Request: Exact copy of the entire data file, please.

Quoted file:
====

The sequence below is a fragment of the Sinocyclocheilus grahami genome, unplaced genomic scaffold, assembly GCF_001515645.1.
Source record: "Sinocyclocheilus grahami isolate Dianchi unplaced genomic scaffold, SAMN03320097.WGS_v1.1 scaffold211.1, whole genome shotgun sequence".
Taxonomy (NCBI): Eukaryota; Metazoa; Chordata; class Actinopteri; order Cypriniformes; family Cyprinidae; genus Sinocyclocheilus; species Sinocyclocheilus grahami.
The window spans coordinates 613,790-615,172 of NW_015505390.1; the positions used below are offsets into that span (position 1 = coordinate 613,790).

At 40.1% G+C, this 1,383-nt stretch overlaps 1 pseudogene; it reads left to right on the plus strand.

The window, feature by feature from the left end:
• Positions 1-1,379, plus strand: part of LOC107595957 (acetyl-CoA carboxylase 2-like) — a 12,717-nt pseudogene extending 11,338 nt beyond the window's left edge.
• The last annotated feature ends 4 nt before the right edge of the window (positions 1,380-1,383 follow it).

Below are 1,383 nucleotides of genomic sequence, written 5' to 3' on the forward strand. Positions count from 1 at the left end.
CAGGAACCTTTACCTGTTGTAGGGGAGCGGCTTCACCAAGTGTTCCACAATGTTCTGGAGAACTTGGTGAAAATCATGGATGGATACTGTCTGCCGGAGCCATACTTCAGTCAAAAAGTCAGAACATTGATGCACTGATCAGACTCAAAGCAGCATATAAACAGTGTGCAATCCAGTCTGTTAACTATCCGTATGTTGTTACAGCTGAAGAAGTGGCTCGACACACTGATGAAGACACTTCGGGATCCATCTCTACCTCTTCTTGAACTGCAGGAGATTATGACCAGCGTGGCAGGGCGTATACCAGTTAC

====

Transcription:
The sequence below is a fragment of the Sinocyclocheilus grahami genome, unplaced genomic scaffold, assembly GCF_001515645.1.
Source record: "Sinocyclocheilus grahami isolate Dianchi unplaced genomic scaffold, SAMN03320097.WGS_v1.1 scaffold211.1, whole genome shotgun sequence".
Taxonomy (NCBI): Eukaryota; Metazoa; Chordata; class Actinopteri; order Cypriniformes; family Cyprinidae; genus Sinocyclocheilus; species Sinocyclocheilus grahami.
The window spans coordinates 613,790-615,172 of NW_015505390.1; the positions used below are offsets into that span (position 1 = coordinate 613,790).

At 40.1% G+C, this 1,383-nt stretch overlaps 1 pseudogene; it reads left to right on the plus strand.

The window, feature by feature from the left end:
• Positions 1-1,379, plus strand: part of LOC107595957 (acetyl-CoA carboxylase 2-like) — a 12,717-nt pseudogene extending 11,338 nt beyond the window's left edge.
• The last annotated feature ends 4 nt before the right edge of the window (positions 1,380-1,383 follow it).

Below are 1,383 nucleotides of genomic sequence, written 5' to 3' on the forward strand. Positions count from 1 at the left end.
CAGGAACCTTTACCTGTTGTAGGGGAGCGGCTTCACCAAGTGTTCCACAATGTTCTGGAGAACTTGGTGAAAATCATGGATGGATACTGTCTGCCGGAGCCATACTTCAGTCAAAAAGTCAGAACATTGATGCACTGATCAGACTCAAAGCAGCATATAAACAGTGTGCAATCCAGTCTGTTAACTATCCGTATGTTGTTACAGCTGAAGAAGTGGCTCGACACACTGATGAAGACACTTCGGGATCCATCTCTACCTCTTCTTGAACTGCAGGAGATTATGACCAGCGTGGCAGGGCGTATACCAGTTAC